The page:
Most enterprises recognize the need to evolve their networks from a best-effort IP world. Some will respond by according special treatment to selected applications, such as customer care, transaction services, or IP telephony. Others will run the network as an internal service or utility, offering a range of service level agreements (SLAs) to their business units. Whatever the strategy, the foundation is to adopt an application-oriented view of end-to-end network performance, rather than a network-oriented view.

Technology Response: Instead of �best-effort,� think �content-aware intelligence.�
When building and designing enterprise networks, the IT organization must foster an application-oriented view. Application-optimized networks:

� Provide the agility to support diverse data, voice, and video applications;

� Eliminate network bottlenecks that inhibit introduction of new applications;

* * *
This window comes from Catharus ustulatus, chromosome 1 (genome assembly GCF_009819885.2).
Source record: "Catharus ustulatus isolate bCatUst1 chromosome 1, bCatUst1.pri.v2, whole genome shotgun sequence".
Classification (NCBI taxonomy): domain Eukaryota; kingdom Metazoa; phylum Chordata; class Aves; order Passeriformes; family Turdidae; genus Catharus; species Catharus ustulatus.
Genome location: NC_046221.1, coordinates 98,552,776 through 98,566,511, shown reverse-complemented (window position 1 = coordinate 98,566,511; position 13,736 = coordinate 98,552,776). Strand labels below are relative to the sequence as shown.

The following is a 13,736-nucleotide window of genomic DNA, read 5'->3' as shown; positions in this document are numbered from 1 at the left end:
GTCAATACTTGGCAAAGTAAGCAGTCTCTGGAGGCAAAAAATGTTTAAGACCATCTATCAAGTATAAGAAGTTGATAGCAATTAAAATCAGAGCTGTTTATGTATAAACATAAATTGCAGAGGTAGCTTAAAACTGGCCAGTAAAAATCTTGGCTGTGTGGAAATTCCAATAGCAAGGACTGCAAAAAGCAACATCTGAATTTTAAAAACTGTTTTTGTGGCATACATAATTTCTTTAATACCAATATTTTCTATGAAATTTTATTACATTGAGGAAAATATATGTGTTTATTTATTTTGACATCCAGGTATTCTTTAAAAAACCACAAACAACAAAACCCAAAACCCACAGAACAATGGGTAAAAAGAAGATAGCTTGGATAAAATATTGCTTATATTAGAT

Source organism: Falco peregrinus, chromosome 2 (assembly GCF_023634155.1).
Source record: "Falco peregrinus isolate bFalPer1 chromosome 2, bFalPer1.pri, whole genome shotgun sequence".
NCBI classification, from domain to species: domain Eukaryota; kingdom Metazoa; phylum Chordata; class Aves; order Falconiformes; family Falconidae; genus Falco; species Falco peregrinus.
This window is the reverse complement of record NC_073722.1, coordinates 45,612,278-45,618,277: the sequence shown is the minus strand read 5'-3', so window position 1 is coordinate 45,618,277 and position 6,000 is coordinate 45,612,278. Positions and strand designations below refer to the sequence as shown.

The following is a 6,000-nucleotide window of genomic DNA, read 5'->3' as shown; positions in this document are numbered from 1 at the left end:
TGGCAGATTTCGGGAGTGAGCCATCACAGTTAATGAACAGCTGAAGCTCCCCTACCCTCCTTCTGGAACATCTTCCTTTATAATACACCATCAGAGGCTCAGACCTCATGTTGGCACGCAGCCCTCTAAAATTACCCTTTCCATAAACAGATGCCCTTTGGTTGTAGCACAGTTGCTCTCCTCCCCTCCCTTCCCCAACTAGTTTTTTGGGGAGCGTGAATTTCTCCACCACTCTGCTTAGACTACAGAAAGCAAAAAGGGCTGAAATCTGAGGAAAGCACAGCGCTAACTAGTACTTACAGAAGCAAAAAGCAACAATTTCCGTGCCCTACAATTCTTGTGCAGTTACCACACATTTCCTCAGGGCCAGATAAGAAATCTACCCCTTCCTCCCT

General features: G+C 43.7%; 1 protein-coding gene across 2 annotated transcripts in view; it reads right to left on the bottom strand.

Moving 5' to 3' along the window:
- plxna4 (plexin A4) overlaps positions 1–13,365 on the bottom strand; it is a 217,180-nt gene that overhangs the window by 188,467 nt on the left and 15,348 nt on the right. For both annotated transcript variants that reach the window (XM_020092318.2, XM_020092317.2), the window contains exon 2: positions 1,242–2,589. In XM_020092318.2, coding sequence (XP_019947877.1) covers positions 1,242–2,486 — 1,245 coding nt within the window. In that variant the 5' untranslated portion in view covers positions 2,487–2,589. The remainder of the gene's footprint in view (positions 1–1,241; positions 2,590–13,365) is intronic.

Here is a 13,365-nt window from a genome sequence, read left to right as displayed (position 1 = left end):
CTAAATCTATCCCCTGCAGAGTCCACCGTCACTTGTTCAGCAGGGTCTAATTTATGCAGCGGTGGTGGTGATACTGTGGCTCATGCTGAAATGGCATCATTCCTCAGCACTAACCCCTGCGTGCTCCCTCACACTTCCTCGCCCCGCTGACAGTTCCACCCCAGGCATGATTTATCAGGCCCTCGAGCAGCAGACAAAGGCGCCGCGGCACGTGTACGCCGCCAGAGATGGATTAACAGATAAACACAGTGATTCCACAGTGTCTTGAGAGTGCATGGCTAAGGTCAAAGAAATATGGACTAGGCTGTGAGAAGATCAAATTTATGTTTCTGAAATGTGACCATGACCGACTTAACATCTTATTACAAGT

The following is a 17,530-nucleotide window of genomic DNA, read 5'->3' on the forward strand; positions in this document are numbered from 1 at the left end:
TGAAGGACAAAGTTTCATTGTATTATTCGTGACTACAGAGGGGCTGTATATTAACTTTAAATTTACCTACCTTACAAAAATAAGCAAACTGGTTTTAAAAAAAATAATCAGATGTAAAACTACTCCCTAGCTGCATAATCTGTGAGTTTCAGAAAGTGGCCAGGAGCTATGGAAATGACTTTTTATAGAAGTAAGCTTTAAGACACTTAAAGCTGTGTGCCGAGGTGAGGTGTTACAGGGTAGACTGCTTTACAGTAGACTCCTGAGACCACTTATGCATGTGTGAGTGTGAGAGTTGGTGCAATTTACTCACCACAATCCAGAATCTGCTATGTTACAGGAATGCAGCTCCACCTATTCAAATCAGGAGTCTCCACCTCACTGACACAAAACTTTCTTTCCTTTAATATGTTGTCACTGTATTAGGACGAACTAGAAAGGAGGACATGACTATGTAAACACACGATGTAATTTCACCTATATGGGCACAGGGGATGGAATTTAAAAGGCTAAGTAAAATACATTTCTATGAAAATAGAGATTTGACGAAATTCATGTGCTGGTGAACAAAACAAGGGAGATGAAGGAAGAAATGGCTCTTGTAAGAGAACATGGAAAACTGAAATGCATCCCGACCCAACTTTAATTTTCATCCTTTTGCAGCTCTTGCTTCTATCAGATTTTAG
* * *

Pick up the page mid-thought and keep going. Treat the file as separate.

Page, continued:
� Consistently and reliably deliver required levels of connectivity, latency and throughput; and

� Embrace data centers, server farms, and databases, as well as communications links among them.

Let�s take a look at some key considerations:

Rapid recovery. Real-time, delay-intolerant applications such as IP telephony and interactive collaboration require rapid recovery from equipment and physical link failures. At the nodal level, key core elements must be engineered for redundancy and rapid recovery. Simplified network architectures (fewer tiers and fewer boxes) using Layer 2/3 switching ease networking engineering and design, while minimizing fault isolation and recovery times. For example, multi-link trunking and resilient packet rings provide highly reliable Ethernet networking.